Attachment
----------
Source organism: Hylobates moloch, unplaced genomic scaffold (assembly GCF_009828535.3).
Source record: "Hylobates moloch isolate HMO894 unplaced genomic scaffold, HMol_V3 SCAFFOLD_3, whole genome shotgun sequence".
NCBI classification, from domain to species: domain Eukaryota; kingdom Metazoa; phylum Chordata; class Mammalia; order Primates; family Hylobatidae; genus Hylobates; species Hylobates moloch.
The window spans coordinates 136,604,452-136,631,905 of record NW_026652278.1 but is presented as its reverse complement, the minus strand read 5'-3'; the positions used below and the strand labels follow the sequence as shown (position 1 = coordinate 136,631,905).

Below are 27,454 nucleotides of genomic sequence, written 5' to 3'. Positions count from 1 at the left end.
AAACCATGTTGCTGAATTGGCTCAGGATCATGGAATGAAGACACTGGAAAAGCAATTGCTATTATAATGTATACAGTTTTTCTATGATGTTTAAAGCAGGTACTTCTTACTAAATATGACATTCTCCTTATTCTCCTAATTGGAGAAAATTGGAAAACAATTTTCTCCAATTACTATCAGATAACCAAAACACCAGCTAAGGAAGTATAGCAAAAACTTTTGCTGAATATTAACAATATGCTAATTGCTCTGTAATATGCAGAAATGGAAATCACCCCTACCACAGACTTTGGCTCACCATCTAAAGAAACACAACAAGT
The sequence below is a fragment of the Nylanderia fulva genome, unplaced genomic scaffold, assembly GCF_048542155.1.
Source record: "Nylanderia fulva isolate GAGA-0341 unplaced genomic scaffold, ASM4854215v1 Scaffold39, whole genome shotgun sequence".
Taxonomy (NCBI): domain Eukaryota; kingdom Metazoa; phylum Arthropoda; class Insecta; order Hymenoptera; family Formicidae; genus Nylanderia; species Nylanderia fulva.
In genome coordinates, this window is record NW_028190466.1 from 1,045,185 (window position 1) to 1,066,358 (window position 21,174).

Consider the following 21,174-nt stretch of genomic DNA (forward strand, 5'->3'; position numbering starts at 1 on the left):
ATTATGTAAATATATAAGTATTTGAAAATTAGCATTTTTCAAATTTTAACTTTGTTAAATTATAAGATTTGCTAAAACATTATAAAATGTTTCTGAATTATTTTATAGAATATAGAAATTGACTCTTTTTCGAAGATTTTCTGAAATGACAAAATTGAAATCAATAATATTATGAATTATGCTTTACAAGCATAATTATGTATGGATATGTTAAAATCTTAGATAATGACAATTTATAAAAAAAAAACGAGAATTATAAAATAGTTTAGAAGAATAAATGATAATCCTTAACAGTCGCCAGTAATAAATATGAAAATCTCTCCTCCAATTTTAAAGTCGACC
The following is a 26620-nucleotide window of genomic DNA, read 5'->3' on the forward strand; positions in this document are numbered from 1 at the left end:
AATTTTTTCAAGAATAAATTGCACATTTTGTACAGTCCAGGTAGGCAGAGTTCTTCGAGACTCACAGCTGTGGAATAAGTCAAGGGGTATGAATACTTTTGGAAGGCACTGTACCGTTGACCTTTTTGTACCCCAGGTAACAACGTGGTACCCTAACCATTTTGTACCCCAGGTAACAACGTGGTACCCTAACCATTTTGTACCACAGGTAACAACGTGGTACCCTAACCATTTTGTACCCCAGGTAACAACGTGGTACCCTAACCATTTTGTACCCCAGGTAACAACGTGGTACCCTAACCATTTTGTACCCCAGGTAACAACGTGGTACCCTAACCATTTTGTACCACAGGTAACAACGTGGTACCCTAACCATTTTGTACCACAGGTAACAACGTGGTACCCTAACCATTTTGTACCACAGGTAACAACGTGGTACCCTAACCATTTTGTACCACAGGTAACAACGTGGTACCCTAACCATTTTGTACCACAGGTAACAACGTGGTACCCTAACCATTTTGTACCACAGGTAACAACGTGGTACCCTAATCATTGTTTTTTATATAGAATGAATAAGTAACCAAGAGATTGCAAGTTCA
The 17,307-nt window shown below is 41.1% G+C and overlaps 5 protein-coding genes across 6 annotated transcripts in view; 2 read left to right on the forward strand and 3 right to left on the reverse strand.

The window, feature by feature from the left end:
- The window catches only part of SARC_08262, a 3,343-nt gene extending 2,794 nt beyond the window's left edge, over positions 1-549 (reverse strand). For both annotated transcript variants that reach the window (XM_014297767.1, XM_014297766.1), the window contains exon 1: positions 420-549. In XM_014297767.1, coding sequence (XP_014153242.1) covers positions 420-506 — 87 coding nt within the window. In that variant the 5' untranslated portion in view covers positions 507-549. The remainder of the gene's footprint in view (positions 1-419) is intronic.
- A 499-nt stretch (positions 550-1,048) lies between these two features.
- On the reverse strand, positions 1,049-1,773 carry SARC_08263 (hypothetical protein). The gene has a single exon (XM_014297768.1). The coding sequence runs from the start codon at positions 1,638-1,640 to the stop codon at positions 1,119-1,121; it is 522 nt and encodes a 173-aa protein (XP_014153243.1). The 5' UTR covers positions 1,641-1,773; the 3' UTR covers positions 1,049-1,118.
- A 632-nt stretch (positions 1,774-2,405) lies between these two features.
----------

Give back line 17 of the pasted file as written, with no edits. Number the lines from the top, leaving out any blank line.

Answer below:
- The window catches only part of SARC_08262, a 3,343-nt gene extending 2,794 nt beyond the window's left edge, over positions 1-549 (reverse strand). For both annotated transcript variants that reach the window (XM_014297767.1, XM_014297766.1), the window contains exon 1: positions 420-549. In XM_014297767.1, coding sequence (XP_014153242.1) covers positions 420-506 — 87 coding nt within the window. In that variant the 5' untranslated portion in view covers positions 507-549. The remainder of the gene's footprint in view (positions 1-419) is intronic.